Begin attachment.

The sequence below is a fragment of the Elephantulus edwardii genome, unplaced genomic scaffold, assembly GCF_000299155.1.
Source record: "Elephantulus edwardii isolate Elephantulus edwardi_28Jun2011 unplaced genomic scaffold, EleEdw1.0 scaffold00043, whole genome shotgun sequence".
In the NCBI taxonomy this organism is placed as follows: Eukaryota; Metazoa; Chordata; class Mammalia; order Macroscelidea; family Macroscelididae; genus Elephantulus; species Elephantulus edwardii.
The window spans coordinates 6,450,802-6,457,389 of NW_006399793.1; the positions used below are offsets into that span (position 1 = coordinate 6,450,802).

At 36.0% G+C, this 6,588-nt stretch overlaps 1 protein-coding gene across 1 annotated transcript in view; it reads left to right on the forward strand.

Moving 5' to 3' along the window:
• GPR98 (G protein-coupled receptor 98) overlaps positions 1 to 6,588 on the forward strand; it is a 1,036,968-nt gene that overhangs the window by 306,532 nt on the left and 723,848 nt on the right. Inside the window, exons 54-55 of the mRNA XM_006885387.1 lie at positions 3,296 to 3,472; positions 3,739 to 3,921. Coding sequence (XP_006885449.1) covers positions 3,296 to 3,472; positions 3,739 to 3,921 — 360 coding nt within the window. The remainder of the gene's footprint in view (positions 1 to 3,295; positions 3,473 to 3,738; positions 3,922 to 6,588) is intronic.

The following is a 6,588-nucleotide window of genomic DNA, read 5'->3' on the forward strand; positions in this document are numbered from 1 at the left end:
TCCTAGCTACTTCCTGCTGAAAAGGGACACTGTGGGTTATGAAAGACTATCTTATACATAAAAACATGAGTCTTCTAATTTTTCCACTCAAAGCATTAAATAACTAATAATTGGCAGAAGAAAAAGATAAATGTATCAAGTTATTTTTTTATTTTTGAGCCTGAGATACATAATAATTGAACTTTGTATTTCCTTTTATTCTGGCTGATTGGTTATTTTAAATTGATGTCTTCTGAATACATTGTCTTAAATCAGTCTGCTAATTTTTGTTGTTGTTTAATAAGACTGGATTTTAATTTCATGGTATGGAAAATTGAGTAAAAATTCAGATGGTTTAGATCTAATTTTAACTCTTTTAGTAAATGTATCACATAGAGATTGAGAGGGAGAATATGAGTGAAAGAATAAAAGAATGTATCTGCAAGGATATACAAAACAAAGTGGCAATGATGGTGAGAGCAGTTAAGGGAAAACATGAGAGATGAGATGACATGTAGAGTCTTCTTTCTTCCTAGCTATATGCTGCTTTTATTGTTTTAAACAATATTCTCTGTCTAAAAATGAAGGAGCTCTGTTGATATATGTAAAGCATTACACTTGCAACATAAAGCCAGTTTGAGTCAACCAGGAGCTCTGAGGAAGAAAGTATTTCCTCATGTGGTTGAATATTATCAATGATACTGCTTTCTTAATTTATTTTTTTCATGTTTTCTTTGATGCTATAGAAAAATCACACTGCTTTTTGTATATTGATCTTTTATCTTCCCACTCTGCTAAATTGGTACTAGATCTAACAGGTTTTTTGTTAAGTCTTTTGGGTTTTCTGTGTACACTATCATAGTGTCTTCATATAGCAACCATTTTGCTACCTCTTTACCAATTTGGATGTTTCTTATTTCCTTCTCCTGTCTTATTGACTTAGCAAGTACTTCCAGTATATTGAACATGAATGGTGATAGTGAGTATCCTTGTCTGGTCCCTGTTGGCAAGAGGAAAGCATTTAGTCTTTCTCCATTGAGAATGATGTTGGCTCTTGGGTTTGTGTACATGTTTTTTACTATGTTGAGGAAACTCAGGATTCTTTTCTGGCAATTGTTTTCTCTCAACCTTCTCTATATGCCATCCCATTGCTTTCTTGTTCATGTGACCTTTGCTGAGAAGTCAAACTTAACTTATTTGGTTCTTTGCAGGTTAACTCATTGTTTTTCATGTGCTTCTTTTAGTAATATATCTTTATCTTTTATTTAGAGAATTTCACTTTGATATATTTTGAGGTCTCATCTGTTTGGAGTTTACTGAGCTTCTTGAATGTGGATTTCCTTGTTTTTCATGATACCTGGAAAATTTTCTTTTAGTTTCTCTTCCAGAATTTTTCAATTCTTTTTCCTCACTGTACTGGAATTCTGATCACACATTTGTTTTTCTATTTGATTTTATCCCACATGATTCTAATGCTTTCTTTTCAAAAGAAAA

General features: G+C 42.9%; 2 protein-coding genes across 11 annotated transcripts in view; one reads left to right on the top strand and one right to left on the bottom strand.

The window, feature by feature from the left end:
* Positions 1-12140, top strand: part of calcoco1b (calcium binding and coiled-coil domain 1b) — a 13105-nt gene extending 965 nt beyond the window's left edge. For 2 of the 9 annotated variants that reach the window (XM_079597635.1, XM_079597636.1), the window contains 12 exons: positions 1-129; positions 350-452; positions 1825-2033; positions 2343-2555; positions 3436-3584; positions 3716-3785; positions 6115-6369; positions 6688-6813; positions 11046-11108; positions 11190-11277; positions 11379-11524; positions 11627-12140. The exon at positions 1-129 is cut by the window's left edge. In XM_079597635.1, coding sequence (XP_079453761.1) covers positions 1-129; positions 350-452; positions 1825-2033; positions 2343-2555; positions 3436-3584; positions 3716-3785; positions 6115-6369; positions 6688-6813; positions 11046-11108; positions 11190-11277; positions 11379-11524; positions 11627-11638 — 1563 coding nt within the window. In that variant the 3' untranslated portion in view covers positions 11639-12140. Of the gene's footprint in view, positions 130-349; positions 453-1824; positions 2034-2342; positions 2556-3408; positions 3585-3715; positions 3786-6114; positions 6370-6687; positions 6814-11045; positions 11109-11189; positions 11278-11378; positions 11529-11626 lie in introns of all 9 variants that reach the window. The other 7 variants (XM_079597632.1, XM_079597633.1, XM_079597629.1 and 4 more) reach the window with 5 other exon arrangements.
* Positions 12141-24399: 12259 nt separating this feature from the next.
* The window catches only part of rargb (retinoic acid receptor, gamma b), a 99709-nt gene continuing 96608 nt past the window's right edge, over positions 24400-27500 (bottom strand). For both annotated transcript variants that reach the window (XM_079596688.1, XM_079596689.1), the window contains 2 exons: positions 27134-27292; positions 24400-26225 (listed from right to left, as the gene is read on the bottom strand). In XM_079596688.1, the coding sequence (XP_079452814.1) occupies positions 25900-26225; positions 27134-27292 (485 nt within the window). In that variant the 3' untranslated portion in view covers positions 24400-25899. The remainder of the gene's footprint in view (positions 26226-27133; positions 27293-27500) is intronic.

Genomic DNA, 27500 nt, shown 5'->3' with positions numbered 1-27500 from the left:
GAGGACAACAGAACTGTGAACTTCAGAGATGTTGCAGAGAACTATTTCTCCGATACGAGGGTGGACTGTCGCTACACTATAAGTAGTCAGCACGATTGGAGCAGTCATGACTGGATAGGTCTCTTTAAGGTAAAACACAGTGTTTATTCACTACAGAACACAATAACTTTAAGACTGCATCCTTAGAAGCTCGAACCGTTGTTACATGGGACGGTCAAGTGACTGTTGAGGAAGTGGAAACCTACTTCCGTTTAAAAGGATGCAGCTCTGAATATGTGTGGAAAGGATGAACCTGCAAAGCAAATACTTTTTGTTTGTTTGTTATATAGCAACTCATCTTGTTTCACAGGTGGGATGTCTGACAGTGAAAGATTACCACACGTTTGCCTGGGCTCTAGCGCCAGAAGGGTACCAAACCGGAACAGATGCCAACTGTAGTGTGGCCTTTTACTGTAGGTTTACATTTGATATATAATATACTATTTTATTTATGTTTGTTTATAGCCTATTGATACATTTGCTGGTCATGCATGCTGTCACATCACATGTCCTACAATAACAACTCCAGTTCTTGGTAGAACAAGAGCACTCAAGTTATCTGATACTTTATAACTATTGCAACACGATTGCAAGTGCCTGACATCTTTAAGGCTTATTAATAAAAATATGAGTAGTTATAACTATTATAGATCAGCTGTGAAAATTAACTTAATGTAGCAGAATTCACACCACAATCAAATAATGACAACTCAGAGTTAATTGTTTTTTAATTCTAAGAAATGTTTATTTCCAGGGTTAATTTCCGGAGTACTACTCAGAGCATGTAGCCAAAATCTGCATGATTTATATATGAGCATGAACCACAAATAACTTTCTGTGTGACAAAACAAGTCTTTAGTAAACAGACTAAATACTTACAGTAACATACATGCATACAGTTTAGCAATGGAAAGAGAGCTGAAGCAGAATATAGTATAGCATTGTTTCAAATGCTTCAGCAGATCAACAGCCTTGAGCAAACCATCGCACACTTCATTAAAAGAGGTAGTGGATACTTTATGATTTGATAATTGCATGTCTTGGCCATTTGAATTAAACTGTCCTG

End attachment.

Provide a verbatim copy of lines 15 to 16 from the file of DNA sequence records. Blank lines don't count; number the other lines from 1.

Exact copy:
Genomic DNA, 27500 nt, shown 5'->3' with positions numbered 1-27500 from the left:
GAGGACAACAGAACTGTGAACTTCAGAGATGTTGCAGAGAACTATTTCTCCGATACGAGGGTGGACTGTCGCTACACTATAAGTAGTCAGCACGATTGGAGCAGTCATGACTGGATAGGTCTCTTTAAGGTAAAACACAGTGTTTATTCACTACAGAACACAATAACTTTAAGACTGCATCCTTAGAAGCTCGAACCGTTGTTACATGGGACGGTCAAGTGACTGTTGAGGAAGTGGAAACCTACTTCCGTTTAAAAGGATGCAGCTCTGAATATGTGTGGAAAGGATGAACCTGCAAAGCAAATACTTTTTGTTTGTTTGTTATATAGCAACTCATCTTGTTTCACAGGTGGGATGTCTGACAGTGAAAGATTACCACACGTTTGCCTGGGCTCTAGCGCCAGAAGGGTACCAAACCGGAACAGATGCCAACTGTAGTGTGGCCTTTTACTGTAGGTTTACATTTGATATATAATATACTATTTTATTTATGTTTGTTTATAGCCTATTGATACATTTGCTGGTCATGCATGCTGTCACATCACATGTCCTACAATAACAACTCCAGTTCTTGGTAGAACAAGAGCACTCAAGTTATCTGATACTTTATAACTATTGCAACACGATTGCAAGTGCCTGACATCTTTAAGGCTTATTAATAAAAATATGAGTAGTTATAACTATTATAGATCAGCTGTGAAAATTAACTTAATGTAGCAGAATTCACACCACAATCAAATAATGACAACTCAGAGTTAATTGTTTTTTAATTCTAAGAAATGTTTATTTCCAGGGTTAATTTCCGGAGTACTACTCAGAGCATGTAGCCAAAATCTGCATGATTTATATATGAGCATGAACCACAAATAACTTTCTGTGTGACAAAACAAGTCTTTAGTAAACAGACTAAATACTTACAGTAACATACATGCATACAGTTTAGCAATGGAAAGAGAGCTGAAGCAGAATATAGTATAGCATTGTTTCAAATGCTTCAGCAGATCAACAGCCTTGAGCAAACCATCGCACACTTCATTAAAAGAGGTAGTGGATACTTTATGATTTGATAATTGCATGTCTTGGCCATTTGAATTAAACTGTCCTG